Qatar-Malta Double Tax Treaty

Justine Bielik | 26 Jun 2013

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On 26th August 2009 Malta and Qatar signed the Convention for the Avoidance of Double Taxation and the Prevention of Tax Evasion with respect to Taxes on Income (L.N. 69 of 2010). This is the first double tax treaty between the two countries, which furnish co-operation in political, economic, and cultural relations. Very good Maltese relations with Qatar are supported by many bilateral agreements, including the Agreement on Economic and Technical Cooperation and the Agreement on Bilateral Cooperation, both signed on 17th April 2012. The double tax treaty however is one of the most effective tools.

1. Qatar-Malta Tax Treaty Definitions

Bilateral double tax treaties regulate tax matters between the parties and, as a result, furnish economic co-operation and exchange. To facilitate this objective, the Convention provides for some definitions, such as a “resident”, a “permanent establishment” or definitions of certain income for treaty purposes. In general, they follow the OECD’s Model. However, special attention should be paid to the definition of a resident of Qatar. The Convention differs here from the Model and links the residency status of Qatar with “permanent home, centre of vital interest, or habitual abode in Qatar” and in case of a company – a place of incorporation or a place of effective management. Moreover, it extends the definition of a permanent establishment for premises used as sales outlet and so-called “service PE”, which arises when furnishing of services in the other state continues for a period or periods aggregating more than 6 months within any 12-month period. The Convention keeps, abandoned by the OECD Model, provision on independent personal services, which completes the system of taxation of individuals.

2. Taxation of particular types of income

In case of dividends and interest the Convention grants taxing rights solely to the state of residency of a recipient. Therefore no withholding tax arise what decrease the risk of double taxation. Royalty payments, on the other hand, carry 5% withholding tax. It should be noted that the Convention follows the latest OECD’s improvements and does not include the leasing of industrial, commercial, or scientific equipment into the definition of “royalties”. Nevertheless, many Maltese double tax treaties still apply the old approach (e.g. with Syria, Poland, Singapore, Belgium). Any potential double taxation will be avoided by the credit method.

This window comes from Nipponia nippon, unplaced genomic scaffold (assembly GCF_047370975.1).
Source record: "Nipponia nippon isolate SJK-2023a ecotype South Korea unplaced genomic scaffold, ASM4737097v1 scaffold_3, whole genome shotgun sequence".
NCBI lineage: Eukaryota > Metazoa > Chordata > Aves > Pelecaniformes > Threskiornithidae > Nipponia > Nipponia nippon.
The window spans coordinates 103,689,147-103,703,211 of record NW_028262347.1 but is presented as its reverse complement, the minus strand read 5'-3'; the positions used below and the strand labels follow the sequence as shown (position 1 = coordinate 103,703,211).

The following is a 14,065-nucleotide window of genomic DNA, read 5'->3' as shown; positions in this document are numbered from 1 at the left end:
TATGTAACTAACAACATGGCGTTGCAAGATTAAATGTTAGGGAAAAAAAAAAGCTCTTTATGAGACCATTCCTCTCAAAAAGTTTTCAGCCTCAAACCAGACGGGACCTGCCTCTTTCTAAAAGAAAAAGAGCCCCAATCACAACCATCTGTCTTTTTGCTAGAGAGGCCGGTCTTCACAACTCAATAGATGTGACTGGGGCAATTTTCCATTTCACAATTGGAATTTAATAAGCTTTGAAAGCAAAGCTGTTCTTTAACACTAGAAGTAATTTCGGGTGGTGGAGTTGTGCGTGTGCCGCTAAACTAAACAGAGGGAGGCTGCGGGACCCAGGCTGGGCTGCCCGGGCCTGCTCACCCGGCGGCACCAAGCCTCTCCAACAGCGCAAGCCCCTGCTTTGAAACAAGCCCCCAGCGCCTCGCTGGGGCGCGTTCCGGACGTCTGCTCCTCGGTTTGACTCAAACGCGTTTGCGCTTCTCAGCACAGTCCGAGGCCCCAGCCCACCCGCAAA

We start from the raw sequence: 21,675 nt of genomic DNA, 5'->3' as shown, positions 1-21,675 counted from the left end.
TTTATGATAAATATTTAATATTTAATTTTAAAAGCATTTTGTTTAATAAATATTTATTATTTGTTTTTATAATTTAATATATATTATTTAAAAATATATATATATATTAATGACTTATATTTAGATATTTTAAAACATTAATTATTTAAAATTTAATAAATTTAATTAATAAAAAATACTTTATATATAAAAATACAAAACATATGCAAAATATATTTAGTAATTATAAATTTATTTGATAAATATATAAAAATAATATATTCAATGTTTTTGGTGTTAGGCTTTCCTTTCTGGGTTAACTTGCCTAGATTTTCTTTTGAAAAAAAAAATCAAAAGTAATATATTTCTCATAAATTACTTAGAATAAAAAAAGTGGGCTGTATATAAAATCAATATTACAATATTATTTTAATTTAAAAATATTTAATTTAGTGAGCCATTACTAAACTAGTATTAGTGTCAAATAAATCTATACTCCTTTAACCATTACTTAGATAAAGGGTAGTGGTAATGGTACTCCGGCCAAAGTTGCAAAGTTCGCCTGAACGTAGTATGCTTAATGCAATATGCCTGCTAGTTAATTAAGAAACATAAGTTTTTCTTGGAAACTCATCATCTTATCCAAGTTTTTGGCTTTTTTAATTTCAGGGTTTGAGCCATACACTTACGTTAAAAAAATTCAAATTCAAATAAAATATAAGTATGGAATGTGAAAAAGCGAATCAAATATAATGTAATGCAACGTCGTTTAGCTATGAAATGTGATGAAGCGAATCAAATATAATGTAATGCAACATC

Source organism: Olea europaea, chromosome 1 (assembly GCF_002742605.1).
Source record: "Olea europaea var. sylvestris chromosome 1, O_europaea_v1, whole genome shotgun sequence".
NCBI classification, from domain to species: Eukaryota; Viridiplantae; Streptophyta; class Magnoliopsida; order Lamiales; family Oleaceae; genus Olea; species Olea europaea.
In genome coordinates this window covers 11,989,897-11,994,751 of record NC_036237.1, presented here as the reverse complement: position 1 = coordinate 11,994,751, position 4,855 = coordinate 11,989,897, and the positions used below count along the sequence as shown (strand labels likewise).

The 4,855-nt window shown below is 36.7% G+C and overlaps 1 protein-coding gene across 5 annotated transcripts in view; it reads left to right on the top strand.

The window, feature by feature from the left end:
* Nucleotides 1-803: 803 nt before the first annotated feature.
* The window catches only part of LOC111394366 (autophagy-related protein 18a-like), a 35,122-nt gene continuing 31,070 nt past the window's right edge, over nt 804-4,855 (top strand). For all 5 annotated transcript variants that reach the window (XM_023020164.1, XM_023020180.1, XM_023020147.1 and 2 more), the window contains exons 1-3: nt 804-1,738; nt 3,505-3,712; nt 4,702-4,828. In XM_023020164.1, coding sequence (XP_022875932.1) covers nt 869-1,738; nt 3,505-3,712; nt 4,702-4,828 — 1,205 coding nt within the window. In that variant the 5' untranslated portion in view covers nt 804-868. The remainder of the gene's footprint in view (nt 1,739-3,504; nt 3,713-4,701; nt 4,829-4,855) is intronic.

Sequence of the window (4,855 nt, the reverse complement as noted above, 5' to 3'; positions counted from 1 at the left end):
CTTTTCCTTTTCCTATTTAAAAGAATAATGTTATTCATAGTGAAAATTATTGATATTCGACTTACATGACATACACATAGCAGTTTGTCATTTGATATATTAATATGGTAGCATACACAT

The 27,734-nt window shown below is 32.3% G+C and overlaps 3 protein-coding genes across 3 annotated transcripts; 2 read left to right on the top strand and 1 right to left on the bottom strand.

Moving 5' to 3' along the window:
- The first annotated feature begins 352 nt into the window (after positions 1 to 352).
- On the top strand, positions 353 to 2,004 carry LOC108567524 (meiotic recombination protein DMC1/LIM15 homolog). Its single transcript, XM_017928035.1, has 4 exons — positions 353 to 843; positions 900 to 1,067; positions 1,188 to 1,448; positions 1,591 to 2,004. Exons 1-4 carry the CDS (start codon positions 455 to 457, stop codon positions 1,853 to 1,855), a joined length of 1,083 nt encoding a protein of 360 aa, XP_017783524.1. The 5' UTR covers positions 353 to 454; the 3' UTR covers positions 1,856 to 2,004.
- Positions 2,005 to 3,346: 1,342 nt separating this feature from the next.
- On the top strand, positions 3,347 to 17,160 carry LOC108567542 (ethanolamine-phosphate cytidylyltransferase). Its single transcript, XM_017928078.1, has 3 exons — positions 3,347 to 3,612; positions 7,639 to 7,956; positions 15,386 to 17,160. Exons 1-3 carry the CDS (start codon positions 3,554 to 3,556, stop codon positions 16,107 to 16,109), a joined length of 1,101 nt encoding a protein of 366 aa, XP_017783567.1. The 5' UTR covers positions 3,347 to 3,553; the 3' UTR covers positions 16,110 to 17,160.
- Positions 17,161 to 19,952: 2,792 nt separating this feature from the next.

It is worth to mention that the Alienation of Property provision (capital gains) does not differentiate the alienation of shares forming substantial interest in the capital of a company from any ordinary alienation of shares. As a result, in any case of such alienation of shares capital gains will be taxed solely in the state where the alienator is a resident.

To enhance and facilitate scientific co-operation, now supported also by the Agreement on Cultural Cooperation signed on 14th April 2010, the treaty provides for a tax exemption of income derived by teachers and researchers working in the other state for a period not exceeding three consecutive years. Special attention was also paid to students and trainees.

3. Exchange of information and anti-avoidance measures

The Convention regulates exchange of information, however within a limited scope (e.g. the provision does not include the extension which excludes bank secrecy). This provision is especially important since Qatar has not concluded with Malta any bilateral Agreement on Tax Information Exchange, based on the OECD model (TIEA); moreover, Qatar has not joined the Convention on Mutual Administrative Assistance in Tax Matters.  

Despite the latest trends and developments in the field of tracking tax evasion and tax avoidance, the treaty does not contain limitation of benefits clause, even of a general character.

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